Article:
⇒ Developing for Android is easy but it could be a pain in the ^&%$... When you think about Android, you think about it as an operating system itself, not as a specific device. So whatever you do (I am afraid) you can't guarantee it will work and run the same on every device, Google is facing same problem Microsoft did on 1994, there are people making Android devices in any garage in china where android crashes all the time and at end sadly what people see is Android is bad! I can see Android as one of the best mobile OS but not now, in 5 years time maybe.
⇒ For god sake, some users wants everything for free, so you better think in a proper strategy for selling your app, having "freemium" versions is not always the right way to go, be careful with lite versions, although it sounds odd, lite versions can affect negatively your sales "drastically".
⇒ Keep an eye on the Blackberry Playbook platform, regardless they are not even 10% of the 45 millions iPads out there (15 millions first generation + 30 millions iPad2), Blackberry users have no problems paying high for what they consider a good app. Nowadays you can find big titles for the playbook platform and they (unlike other platforms) are highly expensive, apps such as; Monopoly (EA) USD$5.00, SimCity (EA) USD$4.00, Angry Birds (Rovio) USD$5.00, etc.
⇒ Nowadays you have to compete with very high quality standards, do not spend more than USD$80K making the game (including marketing and your own time), the more you spend the higher your risk if you don't have a very clear marketing campaign, so stop thinking in those hero-champion-apps that have been sold millions of times like Angry B… this happens really rare, I wouldn't say it is a bit of luck but it depends on many factors, most of them about when your app was launched in relation with tendencies, quality, cost/benefit, etc... The market doesn't promise anything else that worth increasing a higher budget of USD$80K to "guarantee" some profit.
⇒ It is really weird, the way how apps get featured in the Apple Store, it seems to be at random rather than highly reviewed, evaluated and chosen, at the same time it feels odd when an app gets featured same day its release date, that means one thing only; it doesn't depend on users and acceptation, I don't like to speak about this much… just don't rely on this, if your app gets featured or not, it is not in your hands, so you need other alternatives to propagate your app.
⇒ Careful with what you read, this crazy market changes so quickly, 6 months old readings might be obsolete, I am writing this article in the morning of February 19th 2012, I have no clue if all I said here will be valid by the end of the year.
⇒ There are evil people out there buying your app, some of them are very ignorant, some of them are just 100% your competitors (enemies), be prepare for bad reviews, those bad 1 star reviews will always come over at some point, try to interpret them in the best way possible, regardless how much effort you put in your app, regardless how good your app is, we need to understand bad reviews are part of it all.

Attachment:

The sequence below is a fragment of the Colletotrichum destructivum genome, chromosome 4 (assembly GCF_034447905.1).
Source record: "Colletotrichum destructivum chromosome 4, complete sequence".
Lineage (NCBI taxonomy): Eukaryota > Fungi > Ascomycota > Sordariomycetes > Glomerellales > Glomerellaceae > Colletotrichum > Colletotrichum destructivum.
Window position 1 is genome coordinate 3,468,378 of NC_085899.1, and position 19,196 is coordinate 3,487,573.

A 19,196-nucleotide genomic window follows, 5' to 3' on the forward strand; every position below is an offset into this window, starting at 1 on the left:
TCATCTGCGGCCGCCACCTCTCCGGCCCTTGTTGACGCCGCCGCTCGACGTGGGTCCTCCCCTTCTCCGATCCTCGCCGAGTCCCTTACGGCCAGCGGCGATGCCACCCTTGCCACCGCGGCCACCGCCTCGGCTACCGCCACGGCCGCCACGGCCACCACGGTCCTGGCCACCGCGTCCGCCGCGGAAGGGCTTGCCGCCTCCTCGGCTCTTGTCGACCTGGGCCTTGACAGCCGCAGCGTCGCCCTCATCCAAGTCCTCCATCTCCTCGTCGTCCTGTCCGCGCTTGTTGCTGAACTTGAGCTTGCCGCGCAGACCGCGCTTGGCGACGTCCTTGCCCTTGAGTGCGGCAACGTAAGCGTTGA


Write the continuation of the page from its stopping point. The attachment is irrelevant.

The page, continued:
⇒ This is really serious; when you own a product there are 3 key elements that worked combined to reach your hands; "Idea", "Development" and "Marketing", I have asked many people I highly recognize and appreciate about these, most of them experienced entrepreneurs, interesting thing, they don't know each other, they are from different nationalities... my question was very simple which demands a simple answer, If we have to give percentages to each of these elements (idea, development and marketing) what these figures are? I couldn't believe this but surprisingly the average answer was 1% idea, 54% development, and 45% marketing. So marketing is SUPER IMPORTANT! my conclusions are; the idea is only good once you have proved it is, so at the beginning the idea represents only one thing "risk", it values nothing commercially, however it is the spark (soul) of the whole product. Development is what you can control 100%, and then marketing (the art of predicting the future) is what you can incite to happen but is never guaranteed. You might end up extremely frustrated unless you have the whole time of the world, and you are up for waiting ages to see results. If you don't make any marketing the chances your app has of doing well in sales are almost none regardless your app is a super-hero-champion-app, we are in 2012! It is not like 3 or 4 years ago when users don't have much to choose. Important thing! It is completely a waste of money and time if you don't have a good budget for it (at least USD$25K). Do not waste your money on small marketing campaigns, the results are very similar to doing nothing (cost/benefit). Although you might not have the right channels to achieve this, focus more on approaching magazines, news papers, critics and journalists... contact a good PR agency. If you don't have any budget at all for this, try finding a partner. Don't release your app alone (without marketing) the results could be undesirable.